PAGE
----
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Marketing Murderabilia

Ted Bundy’s fried hair. Sperm from college campus shooter Wayne Lo. Dirt from the crawl space where John Wayne Gacy stored 26 bodies. All are collectors’ items in the macabre world of murderabilia. The more infamous the killer, the bigger the price tag — at least for now. U.S. Sen. John Cornyn, R-Texas, and a Houston city official are working to exterminate the industry they say allows murderers and rapists to make money from their crimes. Murderabilia peddlers insist they operate in good taste. “We don't push this into anyone's face,” says the owner of

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Ted Bundy’s fried hair. Sperm from college campus shooter Wayne Lo. Dirt from the crawl space where John Wayne Gacy stored 26 bodies. All are collectors’ items in the macabre world of murderabilia. The more notorious the killer, the bigger the price tag.

At least for now. U.S. Sen. John Cornyn, R-Texas, and a Houston city official are working to exterminate the industry they say allows murderers and rapists to make money from their crimes and exploit the suffering of their victims. “It is reprehensible that criminals who are supposed to be paying their debt to society are exploiting their notoriety and profiting from their deplorable crimes,” Cornyn said in a release.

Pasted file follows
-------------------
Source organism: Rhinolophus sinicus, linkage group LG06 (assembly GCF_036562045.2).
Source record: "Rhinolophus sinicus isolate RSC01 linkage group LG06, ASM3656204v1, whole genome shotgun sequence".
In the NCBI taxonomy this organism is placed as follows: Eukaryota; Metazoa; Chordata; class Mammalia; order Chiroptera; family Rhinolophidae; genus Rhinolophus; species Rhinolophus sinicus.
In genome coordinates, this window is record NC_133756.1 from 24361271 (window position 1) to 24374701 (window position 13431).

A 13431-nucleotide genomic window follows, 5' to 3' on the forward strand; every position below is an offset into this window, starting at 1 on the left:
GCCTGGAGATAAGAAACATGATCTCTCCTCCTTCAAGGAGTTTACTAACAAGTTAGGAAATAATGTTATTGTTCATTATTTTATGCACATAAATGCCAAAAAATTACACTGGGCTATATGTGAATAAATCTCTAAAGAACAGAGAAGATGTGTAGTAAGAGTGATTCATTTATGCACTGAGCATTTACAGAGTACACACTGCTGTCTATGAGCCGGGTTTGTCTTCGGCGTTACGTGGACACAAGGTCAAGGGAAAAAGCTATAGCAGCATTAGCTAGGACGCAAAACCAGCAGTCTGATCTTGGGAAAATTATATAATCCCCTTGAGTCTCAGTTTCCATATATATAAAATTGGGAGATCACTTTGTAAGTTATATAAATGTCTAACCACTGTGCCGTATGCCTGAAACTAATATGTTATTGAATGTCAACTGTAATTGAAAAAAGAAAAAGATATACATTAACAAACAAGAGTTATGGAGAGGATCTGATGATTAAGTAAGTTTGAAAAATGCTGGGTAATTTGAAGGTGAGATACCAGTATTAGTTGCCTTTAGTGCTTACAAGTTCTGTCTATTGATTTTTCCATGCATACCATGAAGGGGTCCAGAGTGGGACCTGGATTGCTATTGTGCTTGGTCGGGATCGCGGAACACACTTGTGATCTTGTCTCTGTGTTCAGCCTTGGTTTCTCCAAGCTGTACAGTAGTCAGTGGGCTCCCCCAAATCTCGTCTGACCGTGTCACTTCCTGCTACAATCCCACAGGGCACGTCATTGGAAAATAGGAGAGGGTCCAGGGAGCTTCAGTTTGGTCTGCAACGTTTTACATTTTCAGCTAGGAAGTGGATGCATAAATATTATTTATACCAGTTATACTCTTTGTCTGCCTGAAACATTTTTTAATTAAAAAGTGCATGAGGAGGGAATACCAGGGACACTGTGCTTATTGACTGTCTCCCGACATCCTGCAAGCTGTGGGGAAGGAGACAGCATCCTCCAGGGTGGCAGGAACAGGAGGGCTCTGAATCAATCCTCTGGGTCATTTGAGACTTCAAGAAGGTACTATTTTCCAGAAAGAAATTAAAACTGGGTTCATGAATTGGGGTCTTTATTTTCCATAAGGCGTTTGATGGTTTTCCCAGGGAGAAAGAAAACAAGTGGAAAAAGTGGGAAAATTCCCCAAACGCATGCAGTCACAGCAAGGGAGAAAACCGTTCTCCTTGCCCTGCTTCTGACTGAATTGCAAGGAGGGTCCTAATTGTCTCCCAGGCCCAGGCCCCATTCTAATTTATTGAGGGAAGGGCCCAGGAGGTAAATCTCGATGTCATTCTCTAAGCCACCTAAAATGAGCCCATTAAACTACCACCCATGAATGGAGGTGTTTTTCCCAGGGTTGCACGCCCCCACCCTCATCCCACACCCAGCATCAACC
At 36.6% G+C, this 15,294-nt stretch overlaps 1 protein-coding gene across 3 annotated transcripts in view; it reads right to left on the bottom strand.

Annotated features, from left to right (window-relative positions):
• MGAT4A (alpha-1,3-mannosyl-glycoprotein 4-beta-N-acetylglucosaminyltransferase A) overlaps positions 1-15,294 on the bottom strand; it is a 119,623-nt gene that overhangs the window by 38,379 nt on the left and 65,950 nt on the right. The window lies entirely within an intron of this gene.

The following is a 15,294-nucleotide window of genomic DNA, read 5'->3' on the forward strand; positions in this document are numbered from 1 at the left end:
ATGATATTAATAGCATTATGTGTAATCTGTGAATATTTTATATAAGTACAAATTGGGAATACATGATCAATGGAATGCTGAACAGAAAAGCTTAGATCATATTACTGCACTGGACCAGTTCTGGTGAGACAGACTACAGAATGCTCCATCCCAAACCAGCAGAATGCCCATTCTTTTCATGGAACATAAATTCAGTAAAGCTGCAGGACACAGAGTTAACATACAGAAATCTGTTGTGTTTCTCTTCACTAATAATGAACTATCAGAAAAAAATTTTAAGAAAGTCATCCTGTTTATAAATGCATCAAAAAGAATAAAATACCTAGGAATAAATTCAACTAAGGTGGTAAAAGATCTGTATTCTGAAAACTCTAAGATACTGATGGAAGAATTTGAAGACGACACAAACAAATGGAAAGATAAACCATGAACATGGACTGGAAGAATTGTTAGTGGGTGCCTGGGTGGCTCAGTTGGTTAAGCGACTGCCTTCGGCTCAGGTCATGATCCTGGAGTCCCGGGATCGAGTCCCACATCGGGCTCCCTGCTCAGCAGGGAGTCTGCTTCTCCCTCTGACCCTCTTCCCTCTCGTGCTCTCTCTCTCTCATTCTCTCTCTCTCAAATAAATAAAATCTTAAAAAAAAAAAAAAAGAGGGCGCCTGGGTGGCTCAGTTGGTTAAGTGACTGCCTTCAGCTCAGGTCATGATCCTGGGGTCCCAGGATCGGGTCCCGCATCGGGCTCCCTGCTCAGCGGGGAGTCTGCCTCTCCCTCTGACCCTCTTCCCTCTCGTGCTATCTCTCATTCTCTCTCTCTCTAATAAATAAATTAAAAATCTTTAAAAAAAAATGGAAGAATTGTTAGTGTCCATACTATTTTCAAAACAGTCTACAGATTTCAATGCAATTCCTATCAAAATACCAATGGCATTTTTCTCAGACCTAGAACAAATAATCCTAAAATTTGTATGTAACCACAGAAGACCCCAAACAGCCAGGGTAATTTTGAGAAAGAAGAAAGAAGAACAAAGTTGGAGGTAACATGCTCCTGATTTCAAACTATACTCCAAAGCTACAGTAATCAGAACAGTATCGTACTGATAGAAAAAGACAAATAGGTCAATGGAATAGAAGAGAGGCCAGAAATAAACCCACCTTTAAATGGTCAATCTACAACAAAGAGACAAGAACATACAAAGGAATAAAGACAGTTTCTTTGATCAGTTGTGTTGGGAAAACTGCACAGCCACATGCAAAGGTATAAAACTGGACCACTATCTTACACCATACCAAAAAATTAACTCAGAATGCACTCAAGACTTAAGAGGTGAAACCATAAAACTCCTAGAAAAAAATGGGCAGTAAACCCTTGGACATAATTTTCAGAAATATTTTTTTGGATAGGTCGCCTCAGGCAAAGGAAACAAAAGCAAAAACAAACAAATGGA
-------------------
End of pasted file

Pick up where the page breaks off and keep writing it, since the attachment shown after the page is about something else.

Though some consider it unseemly, website owners who peddle prisoners’ personal wares say they don’t make much money — and the prisoners get nothing, they claim, save for an ego stroking. Prisoners’ families worry that lawmakers’ efforts to stop the sale of criminal memorabilia could cut them off from their imprisoned loved ones by giving prison officials an excuse to seize mail and the like. Murderabilia peddlers, for their part, insist they operate in good taste. “We don't advertise, we don't push this into anyone's face, and we certainly don't contact victim family members,” said William Hartley, owner of

Cornyn and U.S. Sen. Amy Klobuchar, D-Minn., introduced a bill three weeks ago that would attempt to wipe out the murderabilia industry by preventing prisoners or a third party from mailing objects from state to state with the intent of profit. The bill also would allow murder victims' families to sue murderabilia vendors for damages. “I intend to push this legislation until this despicable industry becomes extinct,” Cornyn said. 

Longtime murderabilia opponent Andy Kahan, director of Houston Mayor Annise Parker's Crime Victims Office, is helping Cornyn fight the industry. He’s been a member of the Houston chapter of Parents of Murdered Children since 1992, and he worked with Cornyn on a similar bill in 2007, which failed. “There is nothing more nauseating or disgusting than knowing that these cases are being gutted open all over again with items being sold through third parties,” Kahan said.